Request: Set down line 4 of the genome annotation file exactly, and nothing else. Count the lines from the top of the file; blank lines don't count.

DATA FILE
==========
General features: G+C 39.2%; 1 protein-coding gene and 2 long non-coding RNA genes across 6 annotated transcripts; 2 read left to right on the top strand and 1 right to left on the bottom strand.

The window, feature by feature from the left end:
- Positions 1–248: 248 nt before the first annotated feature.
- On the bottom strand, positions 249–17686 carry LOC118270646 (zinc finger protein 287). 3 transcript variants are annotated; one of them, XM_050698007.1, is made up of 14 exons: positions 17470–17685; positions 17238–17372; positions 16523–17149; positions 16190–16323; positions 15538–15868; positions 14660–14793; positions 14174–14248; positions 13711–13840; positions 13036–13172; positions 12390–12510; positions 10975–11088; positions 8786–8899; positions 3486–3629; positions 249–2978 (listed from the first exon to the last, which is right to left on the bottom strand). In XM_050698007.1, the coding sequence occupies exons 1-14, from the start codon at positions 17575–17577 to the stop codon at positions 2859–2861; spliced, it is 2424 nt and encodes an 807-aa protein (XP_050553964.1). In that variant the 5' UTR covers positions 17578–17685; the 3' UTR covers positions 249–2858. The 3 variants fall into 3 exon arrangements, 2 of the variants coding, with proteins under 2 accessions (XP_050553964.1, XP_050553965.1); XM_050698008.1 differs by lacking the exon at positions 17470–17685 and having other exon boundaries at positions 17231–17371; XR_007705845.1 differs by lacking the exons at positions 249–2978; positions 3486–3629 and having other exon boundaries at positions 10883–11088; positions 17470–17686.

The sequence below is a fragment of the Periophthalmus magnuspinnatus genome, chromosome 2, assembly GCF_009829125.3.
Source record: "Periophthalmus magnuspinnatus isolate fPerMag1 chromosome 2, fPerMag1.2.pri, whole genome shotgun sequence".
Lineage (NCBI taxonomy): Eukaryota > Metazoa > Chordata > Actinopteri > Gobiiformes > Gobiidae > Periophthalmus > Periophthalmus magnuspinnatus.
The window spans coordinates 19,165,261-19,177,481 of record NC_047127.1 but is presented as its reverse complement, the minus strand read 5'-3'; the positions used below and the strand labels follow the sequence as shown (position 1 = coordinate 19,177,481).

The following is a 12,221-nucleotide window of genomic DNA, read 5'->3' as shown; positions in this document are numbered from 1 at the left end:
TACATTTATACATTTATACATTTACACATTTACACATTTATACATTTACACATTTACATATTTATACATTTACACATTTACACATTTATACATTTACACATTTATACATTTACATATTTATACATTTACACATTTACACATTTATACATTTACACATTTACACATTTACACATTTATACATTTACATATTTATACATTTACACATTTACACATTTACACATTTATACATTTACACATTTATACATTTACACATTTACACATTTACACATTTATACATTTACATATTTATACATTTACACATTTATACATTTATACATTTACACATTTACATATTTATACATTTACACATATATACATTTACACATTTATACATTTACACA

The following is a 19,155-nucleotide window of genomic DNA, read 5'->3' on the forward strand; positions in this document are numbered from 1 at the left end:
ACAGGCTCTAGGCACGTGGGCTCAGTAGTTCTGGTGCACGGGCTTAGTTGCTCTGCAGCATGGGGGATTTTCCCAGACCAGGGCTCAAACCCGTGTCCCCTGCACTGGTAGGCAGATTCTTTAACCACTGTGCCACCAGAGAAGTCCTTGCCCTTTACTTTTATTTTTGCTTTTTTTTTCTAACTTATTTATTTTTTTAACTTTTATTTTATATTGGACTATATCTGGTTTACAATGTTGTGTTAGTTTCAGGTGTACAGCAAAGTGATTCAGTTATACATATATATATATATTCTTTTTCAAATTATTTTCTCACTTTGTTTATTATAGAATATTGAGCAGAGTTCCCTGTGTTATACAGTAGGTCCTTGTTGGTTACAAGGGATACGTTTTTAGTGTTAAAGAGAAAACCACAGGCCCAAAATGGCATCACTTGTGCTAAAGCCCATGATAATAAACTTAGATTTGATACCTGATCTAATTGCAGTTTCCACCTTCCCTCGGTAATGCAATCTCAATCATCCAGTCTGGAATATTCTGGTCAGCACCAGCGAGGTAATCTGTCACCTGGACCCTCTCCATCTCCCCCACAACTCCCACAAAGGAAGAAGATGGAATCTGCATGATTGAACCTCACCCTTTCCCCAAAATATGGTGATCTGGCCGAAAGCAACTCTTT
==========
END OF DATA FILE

- On the bottom strand, positions 249–17686 carry LOC118270646 (zinc finger protein 287). 3 transcript variants are annotated; one of them, XM_050698007.1, is made up of 14 exons: positions 17470–17685; positions 17238–17372; positions 16523–17149; positions 16190–16323; positions 15538–15868; positions 14660–14793; positions 14174–14248; positions 13711–13840; positions 13036–13172; positions 12390–12510; positions 10975–11088; positions 8786–8899; positions 3486–3629; positions 249–2978 (listed from the first exon to the last, which is right to left on the bottom strand). In XM_050698007.1, the coding sequence occupies exons 1-14, from the start codon at positions 17575–17577 to the stop codon at positions 2859–2861; spliced, it is 2424 nt and encodes an 807-aa protein (XP_050553964.1). In that variant the 5' UTR covers positions 17578–17685; the 3' UTR covers positions 249–2858. The 3 variants fall into 3 exon arrangements, 2 of the variants coding, with proteins under 2 accessions (XP_050553964.1, XP_050553965.1); XM_050698008.1 differs by lacking the exon at positions 17470–17685 and having other exon boundaries at positions 17231–17371; XR_007705845.1 differs by lacking the exons at positions 249–2978; positions 3486–3629 and having other exon boundaries at positions 10883–11088; positions 17470–17686.